As I brought myself up to date, before going upstairs to the CID General Office, Ted Jones commented: "I see they've called in the Yard for the girl missing from Gloucester then."
It had been bitterly cold over Christmas and especially the previous week when there had been more than one fall of snow.
Gloucester, Cheltenham and the Cotswolds were experiencing the same cold snap – the county's pavements were an obstacle to any able-bodied pedestrian while conditions, even on main roads, were exciting to say the least for the few drivers who dared to venture out.
I was then 22 years old and had less than three years service as a sworn police officer.
I had been a police cadet since I was 17 years old.
As a probationer PC, like all others, I been moved regularly.
Now I was a detective constable, having recently been appointed before having attended an initial detective training course at the Metropolitan Police Detective Training School – a course that had only ended some two weeks previously.
That morning, having fully briefed myself and listed what had to be done, I looked out over Merrywalks considering myself to be fortunate.
I enjoyed every aspect of my work as a police officer and especially "catching thieves".
Now investigating crime was my main responsibility, though when the need for underwater searches arose I retained another role.
I was a proud member of the Gloucestershire Constabulary Underwater Recovery Section, formed two years earlier.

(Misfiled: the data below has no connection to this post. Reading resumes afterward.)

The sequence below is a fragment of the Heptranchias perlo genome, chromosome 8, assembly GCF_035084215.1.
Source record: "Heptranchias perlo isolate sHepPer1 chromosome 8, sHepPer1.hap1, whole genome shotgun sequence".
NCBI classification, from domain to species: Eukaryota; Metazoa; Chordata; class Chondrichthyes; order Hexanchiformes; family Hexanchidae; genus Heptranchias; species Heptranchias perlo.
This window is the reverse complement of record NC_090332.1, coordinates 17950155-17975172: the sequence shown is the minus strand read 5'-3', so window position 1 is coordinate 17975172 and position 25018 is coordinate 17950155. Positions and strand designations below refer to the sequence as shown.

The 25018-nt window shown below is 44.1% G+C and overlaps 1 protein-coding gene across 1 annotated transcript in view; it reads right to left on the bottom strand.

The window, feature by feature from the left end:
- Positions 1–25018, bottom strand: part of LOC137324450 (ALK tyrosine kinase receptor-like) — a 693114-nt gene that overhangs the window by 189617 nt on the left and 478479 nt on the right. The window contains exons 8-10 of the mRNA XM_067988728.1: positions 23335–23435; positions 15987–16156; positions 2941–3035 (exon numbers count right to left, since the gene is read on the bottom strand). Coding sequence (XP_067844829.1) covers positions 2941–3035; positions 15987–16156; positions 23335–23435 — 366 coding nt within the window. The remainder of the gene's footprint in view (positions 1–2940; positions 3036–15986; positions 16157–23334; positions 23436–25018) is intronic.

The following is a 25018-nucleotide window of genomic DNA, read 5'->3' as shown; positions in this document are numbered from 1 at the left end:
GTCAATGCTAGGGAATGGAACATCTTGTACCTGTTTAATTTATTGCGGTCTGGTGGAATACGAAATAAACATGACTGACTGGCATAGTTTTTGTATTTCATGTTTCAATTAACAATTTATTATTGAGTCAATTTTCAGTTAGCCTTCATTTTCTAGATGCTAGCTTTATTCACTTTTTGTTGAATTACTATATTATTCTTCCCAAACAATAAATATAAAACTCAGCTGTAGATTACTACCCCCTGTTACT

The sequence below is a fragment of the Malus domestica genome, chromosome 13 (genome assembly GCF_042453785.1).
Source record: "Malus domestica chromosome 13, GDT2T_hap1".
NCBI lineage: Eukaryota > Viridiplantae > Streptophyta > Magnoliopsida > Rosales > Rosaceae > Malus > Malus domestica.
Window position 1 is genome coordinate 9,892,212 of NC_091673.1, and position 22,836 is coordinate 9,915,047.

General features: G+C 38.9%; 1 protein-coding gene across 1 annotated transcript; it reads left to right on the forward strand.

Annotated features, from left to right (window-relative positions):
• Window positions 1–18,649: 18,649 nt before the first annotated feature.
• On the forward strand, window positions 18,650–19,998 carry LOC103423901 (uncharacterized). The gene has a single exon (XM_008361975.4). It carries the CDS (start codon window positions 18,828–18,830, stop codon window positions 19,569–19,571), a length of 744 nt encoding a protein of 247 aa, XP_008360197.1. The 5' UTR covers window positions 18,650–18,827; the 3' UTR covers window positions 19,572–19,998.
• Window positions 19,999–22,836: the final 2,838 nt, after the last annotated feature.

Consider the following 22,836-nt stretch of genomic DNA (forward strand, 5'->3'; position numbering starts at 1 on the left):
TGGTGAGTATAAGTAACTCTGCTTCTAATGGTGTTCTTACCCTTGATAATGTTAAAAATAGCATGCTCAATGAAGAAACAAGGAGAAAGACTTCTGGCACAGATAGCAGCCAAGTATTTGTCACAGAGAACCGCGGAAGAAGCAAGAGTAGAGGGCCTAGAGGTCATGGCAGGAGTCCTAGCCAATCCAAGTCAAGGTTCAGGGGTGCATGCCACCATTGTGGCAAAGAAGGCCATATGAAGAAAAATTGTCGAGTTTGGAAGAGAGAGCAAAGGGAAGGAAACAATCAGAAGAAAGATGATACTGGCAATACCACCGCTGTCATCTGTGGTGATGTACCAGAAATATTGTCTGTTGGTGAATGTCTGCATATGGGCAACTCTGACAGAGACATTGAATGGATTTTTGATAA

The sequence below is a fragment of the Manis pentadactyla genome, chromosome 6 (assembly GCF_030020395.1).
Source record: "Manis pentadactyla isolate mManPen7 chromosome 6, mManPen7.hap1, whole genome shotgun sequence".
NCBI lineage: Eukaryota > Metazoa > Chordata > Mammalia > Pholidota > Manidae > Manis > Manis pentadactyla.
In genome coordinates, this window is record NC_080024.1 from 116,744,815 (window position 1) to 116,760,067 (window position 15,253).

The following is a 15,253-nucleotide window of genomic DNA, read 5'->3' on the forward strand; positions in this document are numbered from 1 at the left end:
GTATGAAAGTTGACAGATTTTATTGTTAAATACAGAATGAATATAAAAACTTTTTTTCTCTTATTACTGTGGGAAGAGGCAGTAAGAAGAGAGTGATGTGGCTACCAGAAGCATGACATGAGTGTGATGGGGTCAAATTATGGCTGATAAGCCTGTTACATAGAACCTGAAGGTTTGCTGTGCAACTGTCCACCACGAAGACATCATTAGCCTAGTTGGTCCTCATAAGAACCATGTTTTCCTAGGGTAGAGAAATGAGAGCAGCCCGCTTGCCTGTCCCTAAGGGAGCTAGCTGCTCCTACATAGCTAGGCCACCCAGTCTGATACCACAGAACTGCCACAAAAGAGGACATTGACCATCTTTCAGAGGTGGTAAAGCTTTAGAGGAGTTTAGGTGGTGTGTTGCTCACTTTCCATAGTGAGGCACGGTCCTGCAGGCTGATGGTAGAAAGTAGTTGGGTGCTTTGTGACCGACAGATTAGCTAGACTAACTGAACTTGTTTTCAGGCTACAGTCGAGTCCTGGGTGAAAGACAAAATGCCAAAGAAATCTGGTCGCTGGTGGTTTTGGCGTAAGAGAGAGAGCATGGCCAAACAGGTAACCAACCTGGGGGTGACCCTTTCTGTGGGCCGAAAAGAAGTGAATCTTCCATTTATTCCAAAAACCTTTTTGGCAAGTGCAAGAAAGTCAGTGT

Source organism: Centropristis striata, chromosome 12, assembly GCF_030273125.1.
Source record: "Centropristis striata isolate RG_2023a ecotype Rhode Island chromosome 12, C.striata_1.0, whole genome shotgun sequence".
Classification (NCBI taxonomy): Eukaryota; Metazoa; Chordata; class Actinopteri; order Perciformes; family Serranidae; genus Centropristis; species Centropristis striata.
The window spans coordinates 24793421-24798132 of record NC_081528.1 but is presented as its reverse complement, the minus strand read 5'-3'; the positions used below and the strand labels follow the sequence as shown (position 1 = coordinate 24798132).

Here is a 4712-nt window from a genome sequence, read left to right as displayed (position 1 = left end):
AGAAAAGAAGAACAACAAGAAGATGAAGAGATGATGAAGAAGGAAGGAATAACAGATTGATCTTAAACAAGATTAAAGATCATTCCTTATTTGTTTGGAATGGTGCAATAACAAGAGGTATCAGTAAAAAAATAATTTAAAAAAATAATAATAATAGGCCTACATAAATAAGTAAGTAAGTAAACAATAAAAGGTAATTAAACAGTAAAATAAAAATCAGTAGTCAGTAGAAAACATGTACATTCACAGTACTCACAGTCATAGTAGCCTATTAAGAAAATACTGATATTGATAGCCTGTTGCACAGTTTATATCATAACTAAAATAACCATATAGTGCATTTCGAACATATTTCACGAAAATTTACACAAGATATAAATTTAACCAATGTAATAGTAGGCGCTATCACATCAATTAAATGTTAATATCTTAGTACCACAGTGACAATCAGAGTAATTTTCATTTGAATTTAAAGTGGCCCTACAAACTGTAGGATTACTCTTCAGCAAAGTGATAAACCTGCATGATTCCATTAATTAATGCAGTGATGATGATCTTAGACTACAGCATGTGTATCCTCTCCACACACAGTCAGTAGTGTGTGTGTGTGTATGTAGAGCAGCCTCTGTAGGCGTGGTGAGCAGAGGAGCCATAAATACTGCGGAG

Sitting at my desk while doing my "to do list", I was joined by my more experienced opposite number and neighbour – Detective Constable Brian Watkins.
We discussed the disappearance of Mary Jane Bastholm, the girl missing from Gloucester, and the investigation that was being carried out there.
It had been run initially by Gloucestershire's head of CID, Detective Chief Superintendent Dick Tilley, but now Scotland Yard had been called in.
The local newspapers were full of it and there had been a number of circulations by telex (the automated system used in those days by police and organisations to communicate typed text but not photographs).
These, and the TV reports and internal circulations, clearly indicated that it was not just because of the weather that there was highest concern for her wellbeing. It was also the circumstances of her disappearance – it was completely out of character.
The constabulary's internal paper circulation Daily Informations added weight to the telex circulations and included a photograph, as did the wider circulated South West Crime Information.
Later, if she was not found, she would appear in the country-wide circulated Police Gazette. Sadly, this was to become necessary.
The photograph that accompanied the circulation showed Mary apparently as a happy and smiling young bridesmaid.
The detail included: "She is 16 years of age, born on March 14, 1952, 5' 3" tall, very slim build with blonde coloured hair straight and of shoulder length, parted in the centre.
"She was wearing a navy blue knee-length coat with vertical pin stripes, buttons down the front, a navy jumper, navy blue cardigan, darker in colour, with buttons to the neck, a lime green mini skirt and navy blue shoes and handbag.
"She was carrying a Monopoly set in a white carrier bag and was last seen at 8.15pm on Saturday, January 6, 1968, at a bus stop in Bristol Road, Gloucester."
"Marchand Of the Yard" - Detective Chief Superintendent William Marchand of the Metropolitan Police Scotland Yard Murder Squad – was now heading the investigation.
NOTES:MARY Bastholm disappeared at the age of 15 and was last seen at a Gloucester bus stop in January 1968.She worked at the Pop In cafe, which was frequented by Fred West. His son Stephen said his father had confessed to murdering her before he killed himself. West, 53, hanged himself in Winson Green Prison on New Year’s Day 1995 as he awaited trial for 12 murders. Most victims were found at his home at 25 Cromwell Street but Mary’s body was never found.